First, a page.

Imagine, if you can, being surrounded by people who might want to kill you at any moment. With no way of knowing who your friends are and who might be hiding a secret desire to shoot you, how could you ever relax or let your guard down?
Then again, try to imagine being one of these people who travels around in the sight of everyone while hiding murderous urges. What must it be like to pretend to be someone’s friend even while you are preparing to kill them?
Today, the second most read story on the BBC news website is a report about yet another British soldier killed by an Afghan who was a member of the Afghan National Army. There is a huge amount of courage and cowardice on display here. The British army, as well as the Americans and other national forces, should be applauded and cheered for their courage. They have willingly trained these Afghan men. They have befriended these Afghan soldiers while offering them a chance to serve their own country in an honourable and hopeful way. They have supplied foreign troops with weapons which have been turned against them.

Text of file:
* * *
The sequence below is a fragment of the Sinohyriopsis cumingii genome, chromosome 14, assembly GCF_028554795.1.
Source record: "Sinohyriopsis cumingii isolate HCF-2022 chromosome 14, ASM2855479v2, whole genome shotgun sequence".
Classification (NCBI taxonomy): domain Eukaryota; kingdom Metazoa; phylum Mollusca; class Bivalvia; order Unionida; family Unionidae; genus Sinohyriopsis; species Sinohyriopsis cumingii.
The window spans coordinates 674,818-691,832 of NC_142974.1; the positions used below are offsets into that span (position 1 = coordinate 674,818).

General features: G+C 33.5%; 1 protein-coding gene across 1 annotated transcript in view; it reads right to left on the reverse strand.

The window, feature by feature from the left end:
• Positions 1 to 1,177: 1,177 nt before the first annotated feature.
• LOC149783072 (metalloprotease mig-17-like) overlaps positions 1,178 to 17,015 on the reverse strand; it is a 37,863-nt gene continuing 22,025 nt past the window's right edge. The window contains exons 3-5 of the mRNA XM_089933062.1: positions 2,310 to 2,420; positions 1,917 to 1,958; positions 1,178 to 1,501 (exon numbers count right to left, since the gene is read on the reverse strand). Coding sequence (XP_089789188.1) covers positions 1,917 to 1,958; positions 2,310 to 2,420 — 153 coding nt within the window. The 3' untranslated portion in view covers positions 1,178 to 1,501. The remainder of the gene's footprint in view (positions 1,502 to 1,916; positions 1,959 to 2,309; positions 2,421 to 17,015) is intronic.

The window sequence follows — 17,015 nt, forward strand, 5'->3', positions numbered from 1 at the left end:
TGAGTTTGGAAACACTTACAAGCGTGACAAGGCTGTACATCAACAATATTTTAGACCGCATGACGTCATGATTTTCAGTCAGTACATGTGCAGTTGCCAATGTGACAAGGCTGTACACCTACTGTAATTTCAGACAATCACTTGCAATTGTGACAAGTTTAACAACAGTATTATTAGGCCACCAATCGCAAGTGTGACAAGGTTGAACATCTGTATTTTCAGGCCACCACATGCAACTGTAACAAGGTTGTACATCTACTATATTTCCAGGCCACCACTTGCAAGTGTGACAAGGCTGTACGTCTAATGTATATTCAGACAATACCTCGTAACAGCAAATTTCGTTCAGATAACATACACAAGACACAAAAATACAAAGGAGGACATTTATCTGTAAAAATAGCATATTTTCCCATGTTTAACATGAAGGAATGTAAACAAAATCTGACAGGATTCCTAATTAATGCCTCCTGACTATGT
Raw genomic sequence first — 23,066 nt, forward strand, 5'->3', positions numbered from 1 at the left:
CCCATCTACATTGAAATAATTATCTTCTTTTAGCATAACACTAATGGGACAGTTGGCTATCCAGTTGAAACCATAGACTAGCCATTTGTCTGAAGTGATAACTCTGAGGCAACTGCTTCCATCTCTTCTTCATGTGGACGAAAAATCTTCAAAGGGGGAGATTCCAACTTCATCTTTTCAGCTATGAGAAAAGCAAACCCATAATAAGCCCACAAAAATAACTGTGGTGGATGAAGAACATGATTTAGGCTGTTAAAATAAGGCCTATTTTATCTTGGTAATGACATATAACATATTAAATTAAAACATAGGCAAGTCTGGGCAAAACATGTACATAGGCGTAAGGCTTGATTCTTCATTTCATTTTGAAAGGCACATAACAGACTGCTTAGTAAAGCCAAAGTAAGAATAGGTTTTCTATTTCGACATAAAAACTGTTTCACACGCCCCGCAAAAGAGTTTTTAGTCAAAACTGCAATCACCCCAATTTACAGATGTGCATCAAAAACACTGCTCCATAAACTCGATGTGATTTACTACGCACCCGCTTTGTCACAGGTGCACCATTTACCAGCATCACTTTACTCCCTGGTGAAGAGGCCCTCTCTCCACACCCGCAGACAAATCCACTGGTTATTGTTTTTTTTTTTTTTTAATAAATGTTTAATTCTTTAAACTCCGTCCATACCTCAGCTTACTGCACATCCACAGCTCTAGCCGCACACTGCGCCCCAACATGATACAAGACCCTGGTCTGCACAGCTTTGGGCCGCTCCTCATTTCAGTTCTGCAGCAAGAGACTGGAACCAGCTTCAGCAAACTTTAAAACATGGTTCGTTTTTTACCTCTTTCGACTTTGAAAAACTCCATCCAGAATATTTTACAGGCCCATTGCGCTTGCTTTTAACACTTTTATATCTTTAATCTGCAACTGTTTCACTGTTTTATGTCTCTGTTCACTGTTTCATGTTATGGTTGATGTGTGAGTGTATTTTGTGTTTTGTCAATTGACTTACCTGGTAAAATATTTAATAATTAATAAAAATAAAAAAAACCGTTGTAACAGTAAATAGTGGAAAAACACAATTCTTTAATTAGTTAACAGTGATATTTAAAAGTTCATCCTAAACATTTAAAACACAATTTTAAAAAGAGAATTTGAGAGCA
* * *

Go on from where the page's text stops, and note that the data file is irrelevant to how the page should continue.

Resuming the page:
Their courage is found in their willingness to continue, to endure and to persevere. Every day is a chance for improvement in Afghanistan and also a chance for another soldier to lose their life.
Cowardice is also on display here in a striking way. There is armed resistance in Afghanistan. Some people would prefer for all foreign soldiers to leave. This may even be the very best thing. Yet to deceive someone, receive help from them and then murder them is sheer cowardice.
What do Christians make of these things? How can we respond in a way which honours God and dignifies people?
On one hand, we can grieve with those who grieve. Help should be offered to the family of the dead soldier in the UK. Christians should share in the outrage against such cowardice.
On the other hand, our care for the people of Afghanistan should prompt us to think seriously about the mission in that country. I do not mean that we should undermine the role of our government as it tries to find the best way forward. By all means, support the international community as they work in Afghanistan. Yet there must be a realisation among Christians that Afghanistan needs Jesus Christ and the Gospel far more than it needs its own army, a clearly defined border or the removal of the Taliban and Al-Qaeda. Real transformation in nations happens through the grace of God.
Christians should perhaps be challenged to be more courageous in our giving, our vocal support, our praying and in our going to places where the Gospel is so desperately needed.